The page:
The daughter of one of the world's most sought-after drug lords has been charged with trying to enter the United States on someone else passport, U.S. officials said Monday.
Alejandrina Gisselle Guzman Salazar, 31, was arrested Friday at San Diego's San Ysidro port of entry and charged with fraud and misuse of visas, permits and other documents.
Two U.S. officials said Monday that she told authorities her father was Joaquin "El Chapo" Guzman, leader of Mexico's Sinaloa cartel. The officials spoke on condition of anonymity because they were not authorized to discuss the arrest publicly.
A woman under that name was charged Monday in federal court in San Diego. Kelly Thornton, a spokeswoman for the U.S. attorney's office, said she could not confirm that the woman charged was Guzman's daughter.
Guzman Salazar hired Jan Ronis, whose roster of clients with links to organized crime has included Benjamin Arellano Felix, the fallen leader of the eponymous drug cartel that was one of Mexico's most powerful. Ronis said he was just learning about the case and declined to comment on the charges.
The complaint said Guzman Salazar attempted to enter the country on foot, presenting a non-immigrant visa contained in a Mexican passport. She told authorities that she intended to go to Los Angeles to give birth to her child. Guzman Salazar told authorities that she was pregnant, according to the U.S. officials.
The significance of the arrest will depend on what Guzman Salazar can tell authorities about her father, like whether she can provide phone numbers, said David Shirk, director of the University of San Diego's Trans-Border Institute.
"We don't know exactly what she knows," said Shirk. "It may just be an interesting factoid in the war on drugs or it could be a vital clue for law enforcement ... This is the kind of random development that could potentially shift the tides."
The Los Angeles Times reported last year that Guzman's wife - former beauty queen Emma Coronel - traveled to Southern California and gave birth to twin girls at Antelope Valley Hospital in Lancaster, north of Los Angeles. The newspaper said Coronel, then 22, holds U.S. citizenship, which entitles her to travel freely to the U.S. and to use its hospitals.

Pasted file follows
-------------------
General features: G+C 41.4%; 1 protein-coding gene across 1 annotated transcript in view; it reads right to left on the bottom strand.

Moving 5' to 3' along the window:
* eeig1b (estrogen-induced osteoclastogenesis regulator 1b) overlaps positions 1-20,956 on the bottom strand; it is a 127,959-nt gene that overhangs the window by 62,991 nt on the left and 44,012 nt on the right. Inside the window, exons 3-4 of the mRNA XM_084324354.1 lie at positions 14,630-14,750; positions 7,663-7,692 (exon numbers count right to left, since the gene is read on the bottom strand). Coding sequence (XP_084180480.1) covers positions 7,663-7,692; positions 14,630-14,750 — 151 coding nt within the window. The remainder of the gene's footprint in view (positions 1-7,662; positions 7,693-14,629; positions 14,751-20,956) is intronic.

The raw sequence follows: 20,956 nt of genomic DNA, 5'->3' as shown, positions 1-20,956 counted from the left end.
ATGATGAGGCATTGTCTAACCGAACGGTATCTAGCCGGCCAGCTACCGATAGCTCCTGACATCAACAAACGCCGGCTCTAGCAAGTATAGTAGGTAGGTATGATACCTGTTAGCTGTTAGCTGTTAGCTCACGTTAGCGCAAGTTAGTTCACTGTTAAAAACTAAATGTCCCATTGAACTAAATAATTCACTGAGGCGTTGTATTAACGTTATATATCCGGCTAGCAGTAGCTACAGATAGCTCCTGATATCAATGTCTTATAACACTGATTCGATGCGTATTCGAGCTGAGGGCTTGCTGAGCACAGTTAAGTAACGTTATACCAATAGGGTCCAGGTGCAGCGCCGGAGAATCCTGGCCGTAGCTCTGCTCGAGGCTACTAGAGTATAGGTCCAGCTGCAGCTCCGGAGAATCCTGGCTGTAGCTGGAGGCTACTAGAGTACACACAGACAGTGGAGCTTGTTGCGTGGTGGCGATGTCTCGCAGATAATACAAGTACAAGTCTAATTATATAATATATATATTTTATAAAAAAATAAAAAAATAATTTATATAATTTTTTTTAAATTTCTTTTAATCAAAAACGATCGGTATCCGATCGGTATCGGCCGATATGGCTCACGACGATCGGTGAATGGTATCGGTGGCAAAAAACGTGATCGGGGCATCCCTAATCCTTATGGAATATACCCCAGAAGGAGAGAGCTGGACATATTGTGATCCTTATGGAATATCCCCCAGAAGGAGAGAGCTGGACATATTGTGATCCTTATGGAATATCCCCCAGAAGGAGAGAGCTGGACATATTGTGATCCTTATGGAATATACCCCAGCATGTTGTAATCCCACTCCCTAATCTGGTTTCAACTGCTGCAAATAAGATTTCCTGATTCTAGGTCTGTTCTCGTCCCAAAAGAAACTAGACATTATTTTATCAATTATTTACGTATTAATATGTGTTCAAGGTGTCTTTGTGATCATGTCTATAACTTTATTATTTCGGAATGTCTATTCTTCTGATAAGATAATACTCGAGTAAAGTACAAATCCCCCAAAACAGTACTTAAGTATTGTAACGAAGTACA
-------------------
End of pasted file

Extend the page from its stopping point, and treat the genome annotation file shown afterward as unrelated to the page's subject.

"You kind of surmise that there's some family connection back to Southern California," Eric Olson, associate director of the Wilson Center's Mexico Institute said of the daughter's arrest.
The arrest and investigation of Guzman Salazar were handled by U.S. Customs and Border Protection, which oversees the nation's largest border crossing in San Diego. A bail hearing was scheduled Oct. 25.
The Sinaloa cartel, named after the Pacific coast state of the same name, controls trafficking along much of the U.S. border with Mexico, particularly in Western states.
Authorities in the U.S. and Mexico have said they believe Guzman has children with several partners, though it's not clear how many. The U.S. Treasury Department has put sanctions on sons Ivan Archivaldo "El Chapito" Guzman Salazar, 31, and Ovidio Guzman Lopez, 22.
Jesus Alfredo Guzman Salazar, 26, was indicted with his father on multiple drug trafficking charges in the U.S. District Court for the Northern District of Illinois in August 2009.
Last month, the U.S. Treasury Department said it was placing financial sanctions on Guzman's wife, Griselda Lopez Perez. The department said at the time that she "plays a key role" in the Sinaloa cartel.
Lopez Perez was the second wife of Guzman designated under the U.S. Kingpin Act, which bars U.S. citizens from making business transactions with that person and allows authorities to freeze their assets in the United States.
In June, the department imposed sanctions on Maria Alejandrina Hernandez Salazar, who it also described a wife of Guzman.